One-Percenters: Foster faculty among the most-cited scientific researchers in the world
A Stanford University study has counted seven faculty members of the University of Washington Foster School of Business among the top 1% of the world’s most-cited researchers, across all scientific disciplines. Nine Foster professors are in the top 1.5%.
This new index of scholarly influence, published in the journal PLOS Biology, was constructed from a sweeping analysis of citation data from 1996 to 2019 on the research of 6,880,389 scientists who have published at least five papers in any of 22 major disciplines, ranging from biology to engineering to economics to management. The database lists the top 2% of scholars—more than 100,000 names in total.
Among the top 1.5% of the planet’s most-cited researchers are Bruce Avolio, Suresh Kotha, Charles Hill, Terence Mitchell, Thomas Jones and Xiao-Ping Chen from Foster’s Department of Management and Organization; Jonathan Karpoff and Jarrad Harford from the Department of Finance and Business Economics; and Robert Palmatier from the Department of Marketing and International Business.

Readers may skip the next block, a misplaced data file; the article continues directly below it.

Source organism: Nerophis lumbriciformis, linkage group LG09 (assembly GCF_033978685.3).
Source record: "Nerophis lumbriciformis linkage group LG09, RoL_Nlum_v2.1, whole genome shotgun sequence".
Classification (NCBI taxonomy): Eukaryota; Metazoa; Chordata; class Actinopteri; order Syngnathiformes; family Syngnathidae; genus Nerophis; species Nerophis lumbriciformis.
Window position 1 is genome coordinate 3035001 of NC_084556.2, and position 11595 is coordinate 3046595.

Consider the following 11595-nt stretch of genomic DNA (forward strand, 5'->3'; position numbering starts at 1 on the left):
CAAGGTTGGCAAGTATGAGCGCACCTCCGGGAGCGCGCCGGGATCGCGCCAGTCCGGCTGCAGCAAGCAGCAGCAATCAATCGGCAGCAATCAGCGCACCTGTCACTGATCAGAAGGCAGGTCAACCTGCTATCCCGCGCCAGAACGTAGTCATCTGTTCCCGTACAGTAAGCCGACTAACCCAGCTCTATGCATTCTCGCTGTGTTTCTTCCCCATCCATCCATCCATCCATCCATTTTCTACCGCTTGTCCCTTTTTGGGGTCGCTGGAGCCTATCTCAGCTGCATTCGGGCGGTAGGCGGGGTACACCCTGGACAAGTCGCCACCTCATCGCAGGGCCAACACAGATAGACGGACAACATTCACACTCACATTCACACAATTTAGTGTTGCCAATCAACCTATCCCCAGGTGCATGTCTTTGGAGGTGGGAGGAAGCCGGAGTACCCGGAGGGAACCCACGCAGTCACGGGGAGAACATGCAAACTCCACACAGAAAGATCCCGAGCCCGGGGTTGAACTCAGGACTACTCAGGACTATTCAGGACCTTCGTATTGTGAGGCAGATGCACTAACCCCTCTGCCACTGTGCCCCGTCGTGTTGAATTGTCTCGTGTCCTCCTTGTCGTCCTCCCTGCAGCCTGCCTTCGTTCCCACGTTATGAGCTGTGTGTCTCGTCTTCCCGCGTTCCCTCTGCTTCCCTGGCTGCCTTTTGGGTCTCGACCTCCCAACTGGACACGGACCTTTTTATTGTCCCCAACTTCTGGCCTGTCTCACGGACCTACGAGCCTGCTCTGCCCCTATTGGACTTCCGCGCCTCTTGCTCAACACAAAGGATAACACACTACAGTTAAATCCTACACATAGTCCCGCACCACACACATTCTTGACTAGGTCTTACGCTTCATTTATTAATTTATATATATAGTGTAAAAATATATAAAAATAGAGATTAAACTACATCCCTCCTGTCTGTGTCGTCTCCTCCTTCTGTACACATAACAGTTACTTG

The highest-rated member of Foster’s contingent is Bruce Avolio, a professor of management and the Mark Pigott Chair in Business Strategic Leadership. Avolio, an authority in leadership development, is ranked in the top 0.06% of most-cited scientific researchers overall, and #25 among the 36,319 researchers in the category of business & management.
Avolio is the founding executive director of Foster’s Center for Leadership and Strategic Thinking, and the author of nearly 150 published papers and over a dozen books. He is the recipient of the 2013 Eminent Leadership Scholar Award from the Academy of Management’s Network of Leadership Scholars.
A 2019 study in The Leadership Quarterly ranked Avolio the #1 scholar in the world at connecting authors in the field of leadership research, and #2 in productivity and influence of his leadership studies. An index published that same year in the journal Academy of Management Learning and Education listed Avolio the #3 most-influential author in the field of organizational behavior. And a 2008 Journal of Management study ranked him the #133 most-influential management scholar of all time—a position that would surely advance if it were recalculated today.